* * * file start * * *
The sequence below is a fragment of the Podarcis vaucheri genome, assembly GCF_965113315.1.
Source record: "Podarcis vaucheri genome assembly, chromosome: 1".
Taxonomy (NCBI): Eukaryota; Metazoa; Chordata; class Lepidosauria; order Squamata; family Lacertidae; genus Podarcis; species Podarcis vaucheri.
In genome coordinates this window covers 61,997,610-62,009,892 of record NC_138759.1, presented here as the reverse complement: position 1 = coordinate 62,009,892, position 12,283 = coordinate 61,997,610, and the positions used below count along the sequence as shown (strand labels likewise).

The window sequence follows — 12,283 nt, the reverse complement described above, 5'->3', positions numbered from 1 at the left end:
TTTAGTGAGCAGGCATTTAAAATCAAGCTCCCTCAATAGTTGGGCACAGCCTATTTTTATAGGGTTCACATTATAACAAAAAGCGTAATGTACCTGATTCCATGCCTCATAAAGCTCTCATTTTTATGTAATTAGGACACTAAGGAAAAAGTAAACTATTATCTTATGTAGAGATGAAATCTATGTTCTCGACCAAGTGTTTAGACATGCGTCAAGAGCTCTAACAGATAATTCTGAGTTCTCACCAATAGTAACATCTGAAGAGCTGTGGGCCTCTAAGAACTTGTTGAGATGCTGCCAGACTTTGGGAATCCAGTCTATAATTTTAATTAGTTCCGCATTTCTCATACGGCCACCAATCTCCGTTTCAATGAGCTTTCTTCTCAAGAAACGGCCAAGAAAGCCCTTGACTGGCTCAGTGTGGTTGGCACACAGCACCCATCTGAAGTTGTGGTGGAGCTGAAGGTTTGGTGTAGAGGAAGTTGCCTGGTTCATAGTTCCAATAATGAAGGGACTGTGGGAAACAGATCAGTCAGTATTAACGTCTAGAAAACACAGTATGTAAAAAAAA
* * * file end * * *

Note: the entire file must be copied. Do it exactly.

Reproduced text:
The sequence below is a fragment of the Podarcis vaucheri genome, assembly GCF_965113315.1.
Source record: "Podarcis vaucheri genome assembly, chromosome: 1".
Taxonomy (NCBI): Eukaryota; Metazoa; Chordata; class Lepidosauria; order Squamata; family Lacertidae; genus Podarcis; species Podarcis vaucheri.
In genome coordinates this window covers 61,997,610-62,009,892 of record NC_138759.1, presented here as the reverse complement: position 1 = coordinate 62,009,892, position 12,283 = coordinate 61,997,610, and the positions used below count along the sequence as shown (strand labels likewise).

The window sequence follows — 12,283 nt, the reverse complement described above, 5'->3', positions numbered from 1 at the left end:
TTTAGTGAGCAGGCATTTAAAATCAAGCTCCCTCAATAGTTGGGCACAGCCTATTTTTATAGGGTTCACATTATAACAAAAAGCGTAATGTACCTGATTCCATGCCTCATAAAGCTCTCATTTTTATGTAATTAGGACACTAAGGAAAAAGTAAACTATTATCTTATGTAGAGATGAAATCTATGTTCTCGACCAAGTGTTTAGACATGCGTCAAGAGCTCTAACAGATAATTCTGAGTTCTCACCAATAGTAACATCTGAAGAGCTGTGGGCCTCTAAGAACTTGTTGAGATGCTGCCAGACTTTGGGAATCCAGTCTATAATTTTAATTAGTTCCGCATTTCTCATACGGCCACCAATCTCCGTTTCAATGAGCTTTCTTCTCAAGAAACGGCCAAGAAAGCCCTTGACTGGCTCAGTGTGGTTGGCACACAGCACCCATCTGAAGTTGTGGTGGAGCTGAAGGTTTGGTGTAGAGGAAGTTGCCTGGTTCATAGTTCCAATAATGAAGGGACTGTGGGAAACAGATCAGTCAGTATTAACGTCTAGAAAACACAGTATGTAAAAAAAA